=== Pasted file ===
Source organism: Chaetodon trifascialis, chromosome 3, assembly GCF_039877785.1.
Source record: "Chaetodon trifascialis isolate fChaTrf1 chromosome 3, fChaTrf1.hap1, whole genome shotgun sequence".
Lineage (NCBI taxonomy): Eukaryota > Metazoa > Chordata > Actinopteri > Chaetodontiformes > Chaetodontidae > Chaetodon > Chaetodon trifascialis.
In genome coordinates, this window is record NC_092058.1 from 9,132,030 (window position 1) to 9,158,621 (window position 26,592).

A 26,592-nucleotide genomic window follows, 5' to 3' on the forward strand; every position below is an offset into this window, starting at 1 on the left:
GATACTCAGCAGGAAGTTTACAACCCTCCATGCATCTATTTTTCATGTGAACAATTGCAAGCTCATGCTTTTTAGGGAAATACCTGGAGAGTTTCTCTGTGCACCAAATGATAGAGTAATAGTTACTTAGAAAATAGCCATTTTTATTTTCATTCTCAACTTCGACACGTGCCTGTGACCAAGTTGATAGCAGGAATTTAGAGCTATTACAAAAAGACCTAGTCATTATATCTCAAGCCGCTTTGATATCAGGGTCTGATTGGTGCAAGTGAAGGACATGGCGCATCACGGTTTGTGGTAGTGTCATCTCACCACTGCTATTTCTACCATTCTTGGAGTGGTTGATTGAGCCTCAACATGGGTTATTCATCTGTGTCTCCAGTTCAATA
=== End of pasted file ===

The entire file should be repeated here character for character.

Source organism: Chaetodon trifascialis, chromosome 3, assembly GCF_039877785.1.
Source record: "Chaetodon trifascialis isolate fChaTrf1 chromosome 3, fChaTrf1.hap1, whole genome shotgun sequence".
Lineage (NCBI taxonomy): Eukaryota > Metazoa > Chordata > Actinopteri > Chaetodontiformes > Chaetodontidae > Chaetodon > Chaetodon trifascialis.
In genome coordinates, this window is record NC_092058.1 from 9,132,030 (window position 1) to 9,158,621 (window position 26,592).

A 26,592-nucleotide genomic window follows, 5' to 3' on the forward strand; every position below is an offset into this window, starting at 1 on the left:
GATACTCAGCAGGAAGTTTACAACCCTCCATGCATCTATTTTTCATGTGAACAATTGCAAGCTCATGCTTTTTAGGGAAATACCTGGAGAGTTTCTCTGTGCACCAAATGATAGAGTAATAGTTACTTAGAAAATAGCCATTTTTATTTTCATTCTCAACTTCGACACGTGCCTGTGACCAAGTTGATAGCAGGAATTTAGAGCTATTACAAAAAGACCTAGTCATTATATCTCAAGCCGCTTTGATATCAGGGTCTGATTGGTGCAAGTGAAGGACATGGCGCATCACGGTTTGTGGTAGTGTCATCTCACCACTGCTATTTCTACCATTCTTGGAGTGGTTGATTGAGCCTCAACATGGGTTATTCATCTGTGTCTCCAGTTCAATA